She addresses how horrific the judgement is for society in general, and how it's less an anomaly than it is an emblem of people's (conscious or un) white supremacist perspectives.   She talked about the responses people had across the nation to the verdict (white folks setting off fireworks?  Really?  Ow my heart), and about the behaviors that turned up on social media.  I'm not on Twitter and have been somewhat avoiding this topic in general because of being too heartsick to handle it, but while these behaviors in this specific context are news to me, they're not particularly surprising.

This is how white supremacy works. Any response to intolerable provocation will immediately be framed using racist narratives that mask white provocation, dominion, and privilege—and oppressors and provocateurs who deal out death for rebellion are heroes.
In the wake of the verdict, white people identifying as allies took to Twitter to ask for "dialogue" about the verdict, demanding that black people mourning set aside their pain to hand out cookies to white people who aren't "like that." (Pro-tip: If you ask for special recognition for not being "like that," you are like that. If the shoe doesn't fit, then don't wear it, and STFU.) I hope we all appreciate the metric fuckton of irony in seeking "dialogue" as a silencing mechanism, because a white person can't sit with the discomfort of having to face the realities and cost of the white supremacy from which we benefit.
In the wake of the verdict, white people were fucking mean. Even white people who were ostensibly on the side of justice. White people were fucking assholes. (And if you weren't, good for you, but if you make this thread about how not an asshole you are, guess what? You are an asshole!) And there will be no accountability for that, either, unless we start holding each other to account.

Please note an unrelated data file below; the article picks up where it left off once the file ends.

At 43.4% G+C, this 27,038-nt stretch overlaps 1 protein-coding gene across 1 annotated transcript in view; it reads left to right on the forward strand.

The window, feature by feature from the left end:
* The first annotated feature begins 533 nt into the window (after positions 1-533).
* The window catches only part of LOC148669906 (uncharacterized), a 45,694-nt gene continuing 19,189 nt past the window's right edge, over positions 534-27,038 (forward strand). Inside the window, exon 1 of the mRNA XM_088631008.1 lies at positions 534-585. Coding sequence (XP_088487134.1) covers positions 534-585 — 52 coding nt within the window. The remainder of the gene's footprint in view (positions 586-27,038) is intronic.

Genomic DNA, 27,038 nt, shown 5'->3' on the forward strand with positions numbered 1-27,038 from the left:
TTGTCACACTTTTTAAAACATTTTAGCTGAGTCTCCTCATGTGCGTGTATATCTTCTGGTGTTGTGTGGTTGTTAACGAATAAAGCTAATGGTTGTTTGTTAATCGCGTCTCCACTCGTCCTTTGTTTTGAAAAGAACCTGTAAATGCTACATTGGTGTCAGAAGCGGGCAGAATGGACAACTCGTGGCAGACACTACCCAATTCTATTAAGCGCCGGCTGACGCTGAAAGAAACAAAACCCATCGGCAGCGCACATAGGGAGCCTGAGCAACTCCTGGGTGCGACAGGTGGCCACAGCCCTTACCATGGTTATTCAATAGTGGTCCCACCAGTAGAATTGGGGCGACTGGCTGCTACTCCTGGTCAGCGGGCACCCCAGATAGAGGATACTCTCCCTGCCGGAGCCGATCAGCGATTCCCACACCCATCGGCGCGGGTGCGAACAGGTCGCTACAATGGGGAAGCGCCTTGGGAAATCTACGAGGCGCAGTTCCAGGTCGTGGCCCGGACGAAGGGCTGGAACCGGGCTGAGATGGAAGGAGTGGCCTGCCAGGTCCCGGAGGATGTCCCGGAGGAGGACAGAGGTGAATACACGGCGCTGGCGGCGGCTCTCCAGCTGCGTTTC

She's so right on so many levels, and this tendency (which is not a unique 'white person' response, but shows up across various axes of intersectionality) to, when being informed about some injustice, immediately demand that the person on the receiving end of that injustice recognize and praise you for not being a bad person.... is really shitty.  It's making it all about you, and it's adding yet another layer of social burden on the person who already has the short damn end of the social contract.

White people: Be mad about this verdict, because it is a grave injustice. But be just as aware about how your privilege and a white supremacist system ensures that this verdict is not an anomaly, but an emblem. There is no neutral for the privileged class in oppression. Either you're engaged dismantling white privilege, or you're enabling it. Apathy is a luxury conferred by privilege, and it is not a neutral position. If you're mad about this verdict, then get all the fuck in.

There is no neutral for the privileged class in oppression.  You can't be neutral on a moving train.

Thank you, Liss, for saying these powerful and so necessary words.